Food halls are suddenly sprouting in New Mexico — a few years after they started spreading rapidly across the American landscape.

At least three food halls — in essence, indoor spaces with prepared food stalls and common seating areas — are in the works in Albuquerque and Santa Fe.

Developers of the 33,000-square-foot Sawmill Market food hall in Albuquerque’s Sawmill District proclaim it will be New Mexico’s first food hall, with a planned opening in February. Meanwhile, a 15,000-square-foot Highland Central Market food hall also is about to start construction near Albuquerque’s Presbyterian Hospital.

But Santa Fe’s first food hall might sneak in ahead of the Duke City’s pair. Luna Center owner Ken Joseph plans to start work inside the former Talin Market space, 505 Cerrillos Road, as soon as he gets a building permit to create up to 20 food stalls anchored by a Bottega del Vino wine bar.

“I want to open it as soon as possible,” Joseph said, indicating a potential September debut at the same center as Radish & Rye.

In the meantime, Santa Fe’s Dr. Field Goods Kitchen was announced July 15 as one of the first four tenants at Sawmill Market. All but three of 24 stalls are spoken for but have not been announced, said Lauren Greene, who with her husband, Jason, is the concept developer of Sawmill Market.

So far, Dr. Field Goods is the only Santa Fe establishment signed up or in serious talks for Sawmill, though Green said some “small conversations, nothing serious” have been had with Santa Fe eateries.

“We would love to have a few more Santa Fe tenants,” she said.

Santa Fe restaurateurs also are sniffing at Highland Central Market, said Ian Robertson, marketing and communications director at Titan Development, the Highland developer.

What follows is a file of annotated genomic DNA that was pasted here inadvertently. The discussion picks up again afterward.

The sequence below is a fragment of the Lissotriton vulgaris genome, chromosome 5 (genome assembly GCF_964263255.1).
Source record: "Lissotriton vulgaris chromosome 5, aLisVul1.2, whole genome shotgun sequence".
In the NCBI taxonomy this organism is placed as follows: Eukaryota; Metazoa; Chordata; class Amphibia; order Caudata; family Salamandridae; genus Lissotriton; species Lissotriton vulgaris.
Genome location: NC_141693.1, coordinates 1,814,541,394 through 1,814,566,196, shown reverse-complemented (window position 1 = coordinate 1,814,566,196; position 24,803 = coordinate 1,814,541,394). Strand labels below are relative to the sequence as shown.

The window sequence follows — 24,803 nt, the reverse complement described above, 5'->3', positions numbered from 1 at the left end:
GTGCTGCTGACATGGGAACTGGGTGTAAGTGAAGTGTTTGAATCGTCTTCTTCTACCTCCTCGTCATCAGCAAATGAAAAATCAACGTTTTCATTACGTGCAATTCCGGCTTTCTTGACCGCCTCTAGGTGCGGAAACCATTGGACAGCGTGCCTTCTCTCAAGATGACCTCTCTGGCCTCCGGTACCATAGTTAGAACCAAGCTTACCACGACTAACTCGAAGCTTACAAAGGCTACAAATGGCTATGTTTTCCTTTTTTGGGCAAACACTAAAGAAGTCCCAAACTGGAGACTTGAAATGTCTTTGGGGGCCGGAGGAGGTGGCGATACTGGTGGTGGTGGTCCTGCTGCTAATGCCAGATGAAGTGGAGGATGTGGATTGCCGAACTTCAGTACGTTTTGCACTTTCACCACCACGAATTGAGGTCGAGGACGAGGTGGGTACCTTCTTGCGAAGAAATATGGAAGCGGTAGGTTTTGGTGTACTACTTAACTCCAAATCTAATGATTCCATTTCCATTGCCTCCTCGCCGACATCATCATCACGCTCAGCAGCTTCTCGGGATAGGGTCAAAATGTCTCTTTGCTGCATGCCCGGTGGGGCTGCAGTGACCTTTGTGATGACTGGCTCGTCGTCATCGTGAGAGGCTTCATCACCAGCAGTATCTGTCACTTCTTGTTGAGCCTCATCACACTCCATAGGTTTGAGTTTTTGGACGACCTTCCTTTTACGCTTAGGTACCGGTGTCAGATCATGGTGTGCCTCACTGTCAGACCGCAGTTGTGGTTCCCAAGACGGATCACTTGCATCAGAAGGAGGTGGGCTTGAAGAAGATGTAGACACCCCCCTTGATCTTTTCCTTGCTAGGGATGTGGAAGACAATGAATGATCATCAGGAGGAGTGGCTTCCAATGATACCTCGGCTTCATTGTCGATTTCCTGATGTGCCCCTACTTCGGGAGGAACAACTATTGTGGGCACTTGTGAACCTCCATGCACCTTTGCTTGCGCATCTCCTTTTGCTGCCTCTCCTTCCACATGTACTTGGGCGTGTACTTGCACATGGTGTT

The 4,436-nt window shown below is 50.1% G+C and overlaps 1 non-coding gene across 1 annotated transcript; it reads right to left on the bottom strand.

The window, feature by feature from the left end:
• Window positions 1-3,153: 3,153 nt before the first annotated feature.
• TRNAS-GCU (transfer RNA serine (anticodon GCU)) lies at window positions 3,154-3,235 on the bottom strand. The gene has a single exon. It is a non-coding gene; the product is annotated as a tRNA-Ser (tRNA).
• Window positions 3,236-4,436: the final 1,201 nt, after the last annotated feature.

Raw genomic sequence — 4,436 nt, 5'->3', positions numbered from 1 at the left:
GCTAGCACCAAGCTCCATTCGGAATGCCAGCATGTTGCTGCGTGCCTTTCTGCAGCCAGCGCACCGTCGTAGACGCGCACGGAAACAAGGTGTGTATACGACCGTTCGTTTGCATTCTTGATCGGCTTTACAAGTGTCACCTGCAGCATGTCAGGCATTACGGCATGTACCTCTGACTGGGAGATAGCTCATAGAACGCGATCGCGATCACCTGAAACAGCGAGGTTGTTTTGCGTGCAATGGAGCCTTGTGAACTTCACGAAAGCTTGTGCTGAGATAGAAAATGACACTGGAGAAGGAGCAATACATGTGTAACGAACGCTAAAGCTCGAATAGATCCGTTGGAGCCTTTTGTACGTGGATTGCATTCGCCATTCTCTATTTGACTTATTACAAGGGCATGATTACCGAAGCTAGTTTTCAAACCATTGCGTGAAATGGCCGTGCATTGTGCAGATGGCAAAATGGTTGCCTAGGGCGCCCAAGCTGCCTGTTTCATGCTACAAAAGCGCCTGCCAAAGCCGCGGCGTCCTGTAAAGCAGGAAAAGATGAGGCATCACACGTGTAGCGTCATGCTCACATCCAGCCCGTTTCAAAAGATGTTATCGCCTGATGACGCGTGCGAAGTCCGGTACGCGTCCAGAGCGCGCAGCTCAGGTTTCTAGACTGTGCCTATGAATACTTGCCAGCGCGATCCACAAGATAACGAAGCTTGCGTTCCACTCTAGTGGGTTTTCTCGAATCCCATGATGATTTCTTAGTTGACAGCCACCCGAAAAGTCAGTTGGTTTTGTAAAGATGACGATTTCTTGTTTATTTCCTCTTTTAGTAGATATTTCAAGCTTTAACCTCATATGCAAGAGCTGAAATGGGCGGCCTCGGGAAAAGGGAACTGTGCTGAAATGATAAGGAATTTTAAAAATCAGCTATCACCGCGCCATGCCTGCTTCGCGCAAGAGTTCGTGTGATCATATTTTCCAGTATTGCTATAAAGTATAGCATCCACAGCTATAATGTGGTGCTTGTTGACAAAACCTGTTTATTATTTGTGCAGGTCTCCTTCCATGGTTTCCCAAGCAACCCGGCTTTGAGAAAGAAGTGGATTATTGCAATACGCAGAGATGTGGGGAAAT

“We definitely have seen more interest than we thought from Santa Fe,” Robertson said.

Food halls are making a belated entry in New Mexico, but some 275 food halls are now in place across the country, with 450 expected by the end of 2020, according to a report by commercial real estate firm Cushman & Wakefield. Cushman counted only 120 food halls in 2016, with a 700 percent increase in their number from 2010 to 2017.

Denver has at least seven food halls, the first opening in 2013, and Salt Lake City expects its first three to open this year.

Food halls are the next step in restaurant evolution after the gourmet food truck scene emerged in the late-2000s. Food halls are typically local independent entrepreneurs — sometimes known chefs, other times startups.

“Food halls are a booming thing,” said Josh Gerwin, owner of Dr. Field Goods. “People love them. I want to ride that wave. It will be fun to see where it goes.”

Gerwin and Jason Greene knew each other as students at the New England Culinary Institute. Later, Gerwin opened up Casa Vieja in Corrales, which borders Albuquerque and Rio Rancho. The Greenes own Grove Cafe & Market in downtown Albuquerque.

The Greenes called Gerwin with the Sawmill Market idea. They were drawn to his farm-to-table ethic and by Gerwin operating his own butcher shop. He also fit their idea of filling the food hall with “the best of the best.”

“Truth be told, we had him on our hot list,” Greene said.

Gerwin will have a hamburger and hot dog stand with a display case of his butchered goods at Sawmill.

“I got my name known in Albuquerque with Casa Vieja in Corrales,” Gerwin said. “I’ve had a lot of customers come up from Albuquerque [to Dr. Field Goods].”

Sawmill Market LLC, the owner and operator of the market, is the brainchild of Heritage Hotels & Resorts CEO Jim Long. Heritage owns five Santa Fe hotels: Eldorado Hotel & Spa, Hotel St. Francis, Lodge at Santa Fe, Hotel Chimayo de Santa Fe and Inn & Spa at Loretto.

Heritage brought on the Greenes to bring the food hall to life, and they flew to Napa, Calif., to spend the afternoon with Steve Carlin, who can be considered the godfather of the 2010s food hall incarnation. Carlin in the 2000s developed Oxbow Public Market in Napa and was project manager for the Ferry Building Marketplace in San Francisco, back when Bay Area folks were scratching their heads at this new concept.

“He was a wealth of information,” Greene said. “One of the biggest things that stayed with me is the community of tenants you create. They need to be in the same vein of quality and vision to have tenant harmony. He said a food hall is a third place you go to. It’s not home, it’s not work.”

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